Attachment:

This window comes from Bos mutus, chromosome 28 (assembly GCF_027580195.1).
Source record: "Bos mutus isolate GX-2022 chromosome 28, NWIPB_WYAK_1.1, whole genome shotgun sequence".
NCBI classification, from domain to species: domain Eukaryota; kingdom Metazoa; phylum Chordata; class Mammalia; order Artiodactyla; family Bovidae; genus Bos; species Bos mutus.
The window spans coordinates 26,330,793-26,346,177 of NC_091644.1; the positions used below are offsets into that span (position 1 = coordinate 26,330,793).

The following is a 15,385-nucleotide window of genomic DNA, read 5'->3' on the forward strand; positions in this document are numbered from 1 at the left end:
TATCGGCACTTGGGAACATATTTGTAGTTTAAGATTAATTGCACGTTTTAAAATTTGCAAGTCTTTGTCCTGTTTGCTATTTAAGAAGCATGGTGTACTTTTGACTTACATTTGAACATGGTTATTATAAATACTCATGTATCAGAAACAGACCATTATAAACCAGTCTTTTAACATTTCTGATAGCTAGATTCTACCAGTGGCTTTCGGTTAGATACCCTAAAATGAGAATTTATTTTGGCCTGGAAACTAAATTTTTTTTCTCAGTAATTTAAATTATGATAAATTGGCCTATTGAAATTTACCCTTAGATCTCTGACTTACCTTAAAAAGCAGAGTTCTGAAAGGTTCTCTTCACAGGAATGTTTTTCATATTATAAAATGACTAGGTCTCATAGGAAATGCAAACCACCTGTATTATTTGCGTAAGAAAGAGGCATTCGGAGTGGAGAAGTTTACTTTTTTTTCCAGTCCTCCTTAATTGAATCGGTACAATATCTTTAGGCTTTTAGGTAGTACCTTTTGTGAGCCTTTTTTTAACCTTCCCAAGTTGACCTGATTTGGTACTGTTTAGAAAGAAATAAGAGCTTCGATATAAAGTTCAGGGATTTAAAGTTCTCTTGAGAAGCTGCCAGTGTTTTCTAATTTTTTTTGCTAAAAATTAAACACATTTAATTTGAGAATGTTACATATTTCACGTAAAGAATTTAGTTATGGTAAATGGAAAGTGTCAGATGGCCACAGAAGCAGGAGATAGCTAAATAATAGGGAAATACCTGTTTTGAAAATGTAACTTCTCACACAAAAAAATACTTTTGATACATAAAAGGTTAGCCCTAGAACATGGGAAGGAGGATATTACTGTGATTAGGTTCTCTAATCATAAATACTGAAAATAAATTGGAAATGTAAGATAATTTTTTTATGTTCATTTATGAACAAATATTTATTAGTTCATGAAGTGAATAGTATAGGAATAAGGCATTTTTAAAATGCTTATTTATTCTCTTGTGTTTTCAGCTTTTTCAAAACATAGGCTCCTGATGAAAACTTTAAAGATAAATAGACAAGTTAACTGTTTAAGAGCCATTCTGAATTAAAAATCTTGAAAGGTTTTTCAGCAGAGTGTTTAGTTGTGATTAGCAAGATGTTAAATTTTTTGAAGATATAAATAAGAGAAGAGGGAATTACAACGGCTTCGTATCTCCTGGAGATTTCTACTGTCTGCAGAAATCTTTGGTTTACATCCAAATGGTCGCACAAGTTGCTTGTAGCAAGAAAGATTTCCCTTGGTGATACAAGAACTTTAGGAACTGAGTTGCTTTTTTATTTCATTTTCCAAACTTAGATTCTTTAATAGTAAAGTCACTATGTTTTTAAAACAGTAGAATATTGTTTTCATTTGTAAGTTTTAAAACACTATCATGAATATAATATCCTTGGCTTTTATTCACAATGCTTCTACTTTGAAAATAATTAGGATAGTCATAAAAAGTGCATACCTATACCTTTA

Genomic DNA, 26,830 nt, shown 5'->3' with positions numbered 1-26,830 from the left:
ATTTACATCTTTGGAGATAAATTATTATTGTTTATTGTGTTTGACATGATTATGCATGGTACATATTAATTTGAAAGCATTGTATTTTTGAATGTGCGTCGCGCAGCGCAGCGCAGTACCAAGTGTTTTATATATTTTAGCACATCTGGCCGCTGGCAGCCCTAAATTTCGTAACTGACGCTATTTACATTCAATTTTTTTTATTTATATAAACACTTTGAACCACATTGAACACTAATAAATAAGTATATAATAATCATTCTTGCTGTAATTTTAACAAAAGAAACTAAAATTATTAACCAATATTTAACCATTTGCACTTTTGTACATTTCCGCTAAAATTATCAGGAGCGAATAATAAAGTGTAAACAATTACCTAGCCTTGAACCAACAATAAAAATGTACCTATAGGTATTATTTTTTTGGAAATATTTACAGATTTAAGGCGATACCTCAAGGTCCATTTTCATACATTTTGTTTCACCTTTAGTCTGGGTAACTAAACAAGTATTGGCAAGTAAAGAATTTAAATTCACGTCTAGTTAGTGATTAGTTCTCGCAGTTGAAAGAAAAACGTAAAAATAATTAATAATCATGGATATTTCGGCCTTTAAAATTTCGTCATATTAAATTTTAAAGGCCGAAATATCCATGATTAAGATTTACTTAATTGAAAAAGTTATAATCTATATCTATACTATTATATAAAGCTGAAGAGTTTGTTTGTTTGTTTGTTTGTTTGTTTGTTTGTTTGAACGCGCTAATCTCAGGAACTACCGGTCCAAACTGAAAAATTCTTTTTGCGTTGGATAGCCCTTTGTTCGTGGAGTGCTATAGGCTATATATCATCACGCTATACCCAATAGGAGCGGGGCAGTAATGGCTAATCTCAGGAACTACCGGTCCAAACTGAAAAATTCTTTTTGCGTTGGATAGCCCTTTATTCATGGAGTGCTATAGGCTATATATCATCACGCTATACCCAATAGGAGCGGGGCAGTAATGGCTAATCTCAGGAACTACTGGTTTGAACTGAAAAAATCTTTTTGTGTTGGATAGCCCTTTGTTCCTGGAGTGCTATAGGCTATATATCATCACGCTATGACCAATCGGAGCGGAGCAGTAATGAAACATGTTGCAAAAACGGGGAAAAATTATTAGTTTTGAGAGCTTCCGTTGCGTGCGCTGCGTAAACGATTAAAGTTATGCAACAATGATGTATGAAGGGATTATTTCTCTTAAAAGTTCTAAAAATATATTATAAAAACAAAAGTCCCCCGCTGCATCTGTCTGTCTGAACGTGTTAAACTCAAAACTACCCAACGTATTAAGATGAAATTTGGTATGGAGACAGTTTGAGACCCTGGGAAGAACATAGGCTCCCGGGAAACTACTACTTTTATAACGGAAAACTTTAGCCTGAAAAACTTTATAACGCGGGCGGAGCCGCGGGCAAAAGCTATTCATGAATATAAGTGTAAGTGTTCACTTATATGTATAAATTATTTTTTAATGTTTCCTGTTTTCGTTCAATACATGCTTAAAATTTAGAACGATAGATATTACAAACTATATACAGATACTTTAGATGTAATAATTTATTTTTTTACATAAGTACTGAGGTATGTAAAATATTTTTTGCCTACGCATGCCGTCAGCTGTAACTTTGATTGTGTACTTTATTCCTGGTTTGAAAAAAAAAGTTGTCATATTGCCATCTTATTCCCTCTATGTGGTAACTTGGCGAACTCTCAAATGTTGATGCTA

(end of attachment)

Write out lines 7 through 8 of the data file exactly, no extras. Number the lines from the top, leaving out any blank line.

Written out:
Genomic DNA, 26,830 nt, shown 5'->3' with positions numbered 1-26,830 from the left:
ATTTACATCTTTGGAGATAAATTATTATTGTTTATTGTGTTTGACATGATTATGCATGGTACATATTAATTTGAAAGCATTGTATTTTTGAATGTGCGTCGCGCAGCGCAGCGCAGTACCAAGTGTTTTATATATTTTAGCACATCTGGCCGCTGGCAGCCCTAAATTTCGTAACTGACGCTATTTACATTCAATTTTTTTTATTTATATAAACACTTTGAACCACATTGAACACTAATAAATAAGTATATAATAATCATTCTTGCTGTAATTTTAACAAAAGAAACTAAAATTATTAACCAATATTTAACCATTTGCACTTTTGTACATTTCCGCTAAAATTATCAGGAGCGAATAATAAAGTGTAAACAATTACCTAGCCTTGAACCAACAATAAAAATGTACCTATAGGTATTATTTTTTTGGAAATATTTACAGATTTAAGGCGATACCTCAAGGTCCATTTTCATACATTTTGTTTCACCTTTAGTCTGGGTAACTAAACAAGTATTGGCAAGTAAAGAATTTAAATTCACGTCTAGTTAGTGATTAGTTCTCGCAGTTGAAAGAAAAACGTAAAAATAATTAATAATCATGGATATTTCGGCCTTTAAAATTTCGTCATATTAAATTTTAAAGGCCGAAATATCCATGATTAAGATTTACTTAATTGAAAAAGTTATAATCTATATCTATACTATTATATAAAGCTGAAGAGTTTGTTTGTTTGTTTGTTTGTTTGTTTGTTTGTTTGAACGCGCTAATCTCAGGAACTACCGGTCCAAACTGAAAAATTCTTTTTGCGTTGGATAGCCCTTTGTTCGTGGAGTGCTATAGGCTATATATCATCACGCTATACCCAATAGGAGCGGGGCAGTAATGGCTAATCTCAGGAACTACCGGTCCAAACTGAAAAATTCTTTTTGCGTTGGATAGCCCTTTATTCATGGAGTGCTATAGGCTATATATCATCACGCTATACCCAATAGGAGCGGGGCAGTAATGGCTAATCTCAGGAACTACTGGTTTGAACTGAAAAAATCTTTTTGTGTTGGATAGCCCTTTGTTCCTGGAGTGCTATAGGCTATATATCATCACGCTATGACCAATCGGAGCGGAGCAGTAATGAAACATGTTGCAAAAACGGGGAAAAATTATTAGTTTTGAGAGCTTCCGTTGCGTGCGCTGCGTAAACGATTAAAGTTATGCAACAATGATGTATGAAGGGATTATTTCTCTTAAAAGTTCTAAAAATATATTATAAAAACAAAAGTCCCCCGCTGCATCTGTCTGTCTGAACGTGTTAAACTCAAAACTACCCAACGTATTAAGATGAAATTTGGTATGGAGACAGTTTGAGACCCTGGGAAGAACATAGGCTCCCGGGAAACTACTACTTTTATAACGGAAAACTTTAGCCTGAAAAACTTTATAACGCGGGCGGAGCCGCGGGCAAAAGCTATTCATGAATATAAGTGTAAGTGTTCACTTATATGTATAAATTATTTTTTAATGTTTCCTGTTTTCGTTCAATACATGCTTAAAATTTAGAACGATAGATATTACAAACTATATACAGATACTTTAGATGTAATAATTTATTTTTTTACATAAGTACTGAGGTATGTAAAATATTTTTTGCCTACGCATGCCGTCAGCTGTAACTTTGATTGTGTACTTTATTCCTGGTTTGAAAAAAAAAGTTGTCATATTGCCATCTTATTCCCTCTATGTGGTAACTTGGCGAACTCTCAAATGTTGATGCTA